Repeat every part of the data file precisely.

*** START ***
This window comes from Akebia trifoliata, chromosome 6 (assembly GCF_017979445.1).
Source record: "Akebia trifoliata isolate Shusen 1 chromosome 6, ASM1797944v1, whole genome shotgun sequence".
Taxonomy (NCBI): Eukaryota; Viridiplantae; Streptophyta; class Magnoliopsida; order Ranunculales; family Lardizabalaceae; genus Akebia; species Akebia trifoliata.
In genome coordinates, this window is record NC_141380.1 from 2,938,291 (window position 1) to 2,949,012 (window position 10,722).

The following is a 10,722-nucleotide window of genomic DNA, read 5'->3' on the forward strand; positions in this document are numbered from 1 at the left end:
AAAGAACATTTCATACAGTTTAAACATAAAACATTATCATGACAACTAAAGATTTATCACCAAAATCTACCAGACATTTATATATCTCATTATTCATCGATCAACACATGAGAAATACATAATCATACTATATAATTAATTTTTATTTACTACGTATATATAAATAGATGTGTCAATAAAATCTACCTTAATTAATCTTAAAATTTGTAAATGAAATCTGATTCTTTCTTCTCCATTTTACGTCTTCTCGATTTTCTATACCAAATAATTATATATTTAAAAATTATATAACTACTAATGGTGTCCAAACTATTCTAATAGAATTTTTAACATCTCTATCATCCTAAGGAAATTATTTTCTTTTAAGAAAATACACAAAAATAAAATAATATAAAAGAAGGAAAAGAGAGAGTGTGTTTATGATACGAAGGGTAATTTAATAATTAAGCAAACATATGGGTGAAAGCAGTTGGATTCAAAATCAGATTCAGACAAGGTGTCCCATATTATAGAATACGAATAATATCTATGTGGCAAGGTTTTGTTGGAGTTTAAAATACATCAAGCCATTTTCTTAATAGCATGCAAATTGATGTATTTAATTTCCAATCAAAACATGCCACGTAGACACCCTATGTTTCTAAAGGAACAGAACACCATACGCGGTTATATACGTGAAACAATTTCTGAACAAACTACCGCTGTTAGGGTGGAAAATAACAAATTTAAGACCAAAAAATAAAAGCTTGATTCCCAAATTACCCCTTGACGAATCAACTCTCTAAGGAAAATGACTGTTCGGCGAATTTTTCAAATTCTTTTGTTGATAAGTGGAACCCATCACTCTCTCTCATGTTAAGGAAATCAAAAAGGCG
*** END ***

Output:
This window comes from Akebia trifoliata, chromosome 6 (assembly GCF_017979445.1).
Source record: "Akebia trifoliata isolate Shusen 1 chromosome 6, ASM1797944v1, whole genome shotgun sequence".
Taxonomy (NCBI): Eukaryota; Viridiplantae; Streptophyta; class Magnoliopsida; order Ranunculales; family Lardizabalaceae; genus Akebia; species Akebia trifoliata.
In genome coordinates, this window is record NC_141380.1 from 2,938,291 (window position 1) to 2,949,012 (window position 10,722).

The following is a 10,722-nucleotide window of genomic DNA, read 5'->3' on the forward strand; positions in this document are numbered from 1 at the left end:
AAAGAACATTTCATACAGTTTAAACATAAAACATTATCATGACAACTAAAGATTTATCACCAAAATCTACCAGACATTTATATATCTCATTATTCATCGATCAACACATGAGAAATACATAATCATACTATATAATTAATTTTTATTTACTACGTATATATAAATAGATGTGTCAATAAAATCTACCTTAATTAATCTTAAAATTTGTAAATGAAATCTGATTCTTTCTTCTCCATTTTACGTCTTCTCGATTTTCTATACCAAATAATTATATATTTAAAAATTATATAACTACTAATGGTGTCCAAACTATTCTAATAGAATTTTTAACATCTCTATCATCCTAAGGAAATTATTTTCTTTTAAGAAAATACACAAAAATAAAATAATATAAAAGAAGGAAAAGAGAGAGTGTGTTTATGATACGAAGGGTAATTTAATAATTAAGCAAACATATGGGTGAAAGCAGTTGGATTCAAAATCAGATTCAGACAAGGTGTCCCATATTATAGAATACGAATAATATCTATGTGGCAAGGTTTTGTTGGAGTTTAAAATACATCAAGCCATTTTCTTAATAGCATGCAAATTGATGTATTTAATTTCCAATCAAAACATGCCACGTAGACACCCTATGTTTCTAAAGGAACAGAACACCATACGCGGTTATATACGTGAAACAATTTCTGAACAAACTACCGCTGTTAGGGTGGAAAATAACAAATTTAAGACCAAAAAATAAAAGCTTGATTCCCAAATTACCCCTTGACGAATCAACTCTCTAAGGAAAATGACTGTTCGGCGAATTTTTCAAATTCTTTTGTTGATAAGTGGAACCCATCACTCTCTCTCATGTTAAGGAAATCAAAAAGGCG